While the Russian press has noted the pledges from Senators John Kerry and Richard Lugar, members of the Senate Committee on Foreign Relations, to begin the ratification process on the new Strategic Arms Reduction Treaty (START) immediately after its signing in Prague on April 8, the deeper issue remains as to whether Lugar can secure sufficient support from other moderate Republicans to ensure a two-thirds vote for ratification. Given the commitment of the Republican Party since Ronald Reagan to strategic defense, they expect the Senate hearings on the treaty to focus on any hidden agendas that might limit US freedom of action in this area. While former diplomats and arms control experts from both Republican and Democratic administrations have endorsed the treaty as a necessary step towards the development of the “reset” in US-Russian relations and toward a global regime to remove nuclear weapons, others have questioned the wisdom of both goals. There exists a significant chance that the current bitter partisan conflict in Washington will restrict any prospect of a speedy, bipartisan ratification process. Nikolai Snezhkov highlighted remarks by Ileana Ros-Lehtinen, Republican member of the House Committee on Foreign Relations. She cast the issue of ratification in the context of the emerging competition between the US and China, asking: “Why limit our military potential by a treaty which completely ignores the capability of China, which, if it decided to do it, could rapidly develop its own large nuclear arsenal?” She promised a detailed review of the treaty’s provisions and warned that Republicans would “not permit the slightest harm to American interests in missile defense.” Snezhkov left the fate of the treaty subject to US partisan politics and the emerging nuclear calculus between Beijing and Washington (Vremya Novostei, March 31).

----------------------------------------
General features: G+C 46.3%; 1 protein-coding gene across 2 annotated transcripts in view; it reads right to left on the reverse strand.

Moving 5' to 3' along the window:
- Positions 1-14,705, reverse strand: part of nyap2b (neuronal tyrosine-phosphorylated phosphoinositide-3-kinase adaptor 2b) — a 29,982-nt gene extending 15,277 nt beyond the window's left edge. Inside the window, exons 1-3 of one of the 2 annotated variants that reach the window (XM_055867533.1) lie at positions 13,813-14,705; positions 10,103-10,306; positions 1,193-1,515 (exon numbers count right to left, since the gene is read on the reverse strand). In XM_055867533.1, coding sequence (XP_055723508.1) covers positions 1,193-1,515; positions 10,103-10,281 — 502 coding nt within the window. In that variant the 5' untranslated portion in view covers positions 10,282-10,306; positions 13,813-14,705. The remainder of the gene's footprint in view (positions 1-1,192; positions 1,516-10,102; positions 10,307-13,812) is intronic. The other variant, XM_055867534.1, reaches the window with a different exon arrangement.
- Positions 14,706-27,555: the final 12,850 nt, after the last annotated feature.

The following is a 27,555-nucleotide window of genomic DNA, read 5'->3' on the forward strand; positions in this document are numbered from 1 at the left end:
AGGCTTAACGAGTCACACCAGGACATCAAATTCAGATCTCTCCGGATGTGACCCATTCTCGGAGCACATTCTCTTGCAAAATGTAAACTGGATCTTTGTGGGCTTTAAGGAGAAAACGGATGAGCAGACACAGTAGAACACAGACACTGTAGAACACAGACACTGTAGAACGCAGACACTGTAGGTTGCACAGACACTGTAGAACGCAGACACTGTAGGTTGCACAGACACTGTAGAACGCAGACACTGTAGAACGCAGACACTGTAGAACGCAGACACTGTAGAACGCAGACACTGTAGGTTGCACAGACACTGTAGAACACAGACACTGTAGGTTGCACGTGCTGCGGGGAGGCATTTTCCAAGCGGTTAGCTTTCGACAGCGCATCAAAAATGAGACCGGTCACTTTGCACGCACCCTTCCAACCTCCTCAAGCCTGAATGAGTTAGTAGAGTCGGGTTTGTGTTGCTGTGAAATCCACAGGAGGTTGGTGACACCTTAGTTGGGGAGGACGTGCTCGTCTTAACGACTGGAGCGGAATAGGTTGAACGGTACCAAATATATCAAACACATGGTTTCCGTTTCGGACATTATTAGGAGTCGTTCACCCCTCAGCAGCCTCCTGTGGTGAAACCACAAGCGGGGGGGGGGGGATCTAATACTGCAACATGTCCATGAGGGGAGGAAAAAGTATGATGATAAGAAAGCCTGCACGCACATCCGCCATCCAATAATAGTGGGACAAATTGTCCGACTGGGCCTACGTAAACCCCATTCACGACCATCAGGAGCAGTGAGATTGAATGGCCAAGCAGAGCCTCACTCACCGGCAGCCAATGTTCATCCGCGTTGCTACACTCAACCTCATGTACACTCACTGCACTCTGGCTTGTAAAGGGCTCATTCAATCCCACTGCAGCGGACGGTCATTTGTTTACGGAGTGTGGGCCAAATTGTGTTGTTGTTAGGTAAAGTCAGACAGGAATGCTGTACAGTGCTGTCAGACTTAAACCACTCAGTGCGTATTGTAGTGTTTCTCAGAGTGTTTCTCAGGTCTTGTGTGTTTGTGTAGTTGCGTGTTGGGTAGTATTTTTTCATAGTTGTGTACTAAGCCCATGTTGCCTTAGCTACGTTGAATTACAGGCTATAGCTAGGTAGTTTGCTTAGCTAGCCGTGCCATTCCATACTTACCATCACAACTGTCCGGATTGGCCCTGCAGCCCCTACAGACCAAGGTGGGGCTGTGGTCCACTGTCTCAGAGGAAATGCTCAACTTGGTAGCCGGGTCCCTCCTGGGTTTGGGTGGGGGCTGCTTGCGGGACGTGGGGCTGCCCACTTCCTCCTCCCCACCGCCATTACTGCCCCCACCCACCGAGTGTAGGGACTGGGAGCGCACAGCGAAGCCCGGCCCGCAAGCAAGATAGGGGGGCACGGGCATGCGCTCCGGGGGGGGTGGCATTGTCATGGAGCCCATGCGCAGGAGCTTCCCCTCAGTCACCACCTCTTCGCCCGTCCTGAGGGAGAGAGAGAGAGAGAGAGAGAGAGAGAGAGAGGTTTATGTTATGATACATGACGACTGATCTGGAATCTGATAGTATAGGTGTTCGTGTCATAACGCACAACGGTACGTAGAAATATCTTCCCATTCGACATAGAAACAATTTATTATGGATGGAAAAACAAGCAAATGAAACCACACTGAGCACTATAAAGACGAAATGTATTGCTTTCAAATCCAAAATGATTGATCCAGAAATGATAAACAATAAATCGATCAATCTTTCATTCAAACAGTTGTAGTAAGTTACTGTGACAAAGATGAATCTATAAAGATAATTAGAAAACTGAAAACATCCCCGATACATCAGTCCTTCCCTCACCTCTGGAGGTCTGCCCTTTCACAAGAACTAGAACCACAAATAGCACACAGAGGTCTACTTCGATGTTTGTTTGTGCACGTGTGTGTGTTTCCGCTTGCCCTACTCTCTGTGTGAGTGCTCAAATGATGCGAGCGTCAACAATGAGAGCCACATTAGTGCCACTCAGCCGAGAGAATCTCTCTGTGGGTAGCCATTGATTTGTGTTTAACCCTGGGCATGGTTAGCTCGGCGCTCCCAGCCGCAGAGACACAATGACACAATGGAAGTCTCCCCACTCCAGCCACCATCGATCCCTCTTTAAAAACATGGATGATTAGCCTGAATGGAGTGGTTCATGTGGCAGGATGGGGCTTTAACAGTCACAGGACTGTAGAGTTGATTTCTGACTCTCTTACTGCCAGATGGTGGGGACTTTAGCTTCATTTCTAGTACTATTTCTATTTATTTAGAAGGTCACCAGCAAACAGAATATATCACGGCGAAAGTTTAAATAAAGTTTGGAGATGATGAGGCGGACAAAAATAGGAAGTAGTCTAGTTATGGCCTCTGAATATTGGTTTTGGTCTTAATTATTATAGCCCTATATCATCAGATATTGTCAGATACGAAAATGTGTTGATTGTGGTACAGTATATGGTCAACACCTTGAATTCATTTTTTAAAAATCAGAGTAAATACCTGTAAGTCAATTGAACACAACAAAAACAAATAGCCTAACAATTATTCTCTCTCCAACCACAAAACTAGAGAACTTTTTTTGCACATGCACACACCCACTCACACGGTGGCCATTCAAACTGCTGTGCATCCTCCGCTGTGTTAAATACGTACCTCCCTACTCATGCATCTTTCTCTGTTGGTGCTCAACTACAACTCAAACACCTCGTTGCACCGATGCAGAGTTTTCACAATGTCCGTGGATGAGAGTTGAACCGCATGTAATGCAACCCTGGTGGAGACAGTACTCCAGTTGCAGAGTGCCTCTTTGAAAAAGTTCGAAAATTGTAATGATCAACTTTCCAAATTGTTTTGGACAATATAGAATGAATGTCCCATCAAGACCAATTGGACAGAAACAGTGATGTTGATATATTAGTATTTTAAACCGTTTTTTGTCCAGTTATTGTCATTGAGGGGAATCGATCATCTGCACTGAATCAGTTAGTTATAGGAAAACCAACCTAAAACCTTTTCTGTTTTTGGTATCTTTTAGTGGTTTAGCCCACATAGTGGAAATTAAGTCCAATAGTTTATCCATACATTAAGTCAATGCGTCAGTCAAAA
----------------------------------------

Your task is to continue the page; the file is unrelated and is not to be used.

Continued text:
Fyodor Lukyanov, the editor of Russia in Global Politics, provided a deeper explanation of what he calls “the last treaty” from the Cold War era. He notes that Moscow has, since the signing of START I, sought to continue the arms control focus of US-Russian relations, as a way of assuring its own international position as economic realities compelled a reduction in its strategic arsenal. The Bush administration, which declared the Cold War over and then withdrew from the Anti-Ballistic Missile (ABM) Treaty in 2002, saw no reason to continue such a regime because it limited US freedom of action as the sole super power. The Obama administration on the other hand, in a reassessment of the US global position, has made the “reset” of relations with Moscow part of its national security strategy. This reset is not between geostrategic equals, but a global power and a regional power, where conflicts threatened to undermine the very flexibility that the Bush administration had so treasured. Both sides engaged in serious negotiations and reached compromise solutions. Lukyanov sees the current treaty as part of a larger strategy associated with moving towards a nuclear-free world and the capital derived by Washington from concluding the treaty prior to the April Nuclear Summit and the May conference to review the Nuclear Non-Proliferation Treaty. If Moscow’s position as a leading power is confirmed by the treaty, the US gains a tool to shift the focus of nuclear arms reductions to a global forum. However, Lukyanov sees little prospect for progress, because the driving force shaping the nuclear arsenals of other sides is not the US-Russian strategic balance, but regional conflicts where nuclear weapons permit weaker powers to maintain a credible deterrence against opponents with stronger conventional forces, as is the case of Pakistan with India. Long-range ballistic missiles are not needed for such deterrence, and tactical nuclear disarmament raises the risk of an intense conventional arms race, including one for Russia when it seeks to secure its own territorial integrity to prevent Chinese aggression. In this sense, Lukyanov considers the current treaty as the end of an arms control era, and the beginning of a new and more complex process with global ramifications. He does not envisage the emergence of any type of global security architecture that would justify trust in its ability to manage regional conflicts. Short of forming such a mechanism, the treaty will be seen as a tactical political success in Moscow and Washington, but not a breakthrough in global security (Vremya Novostei, March 29).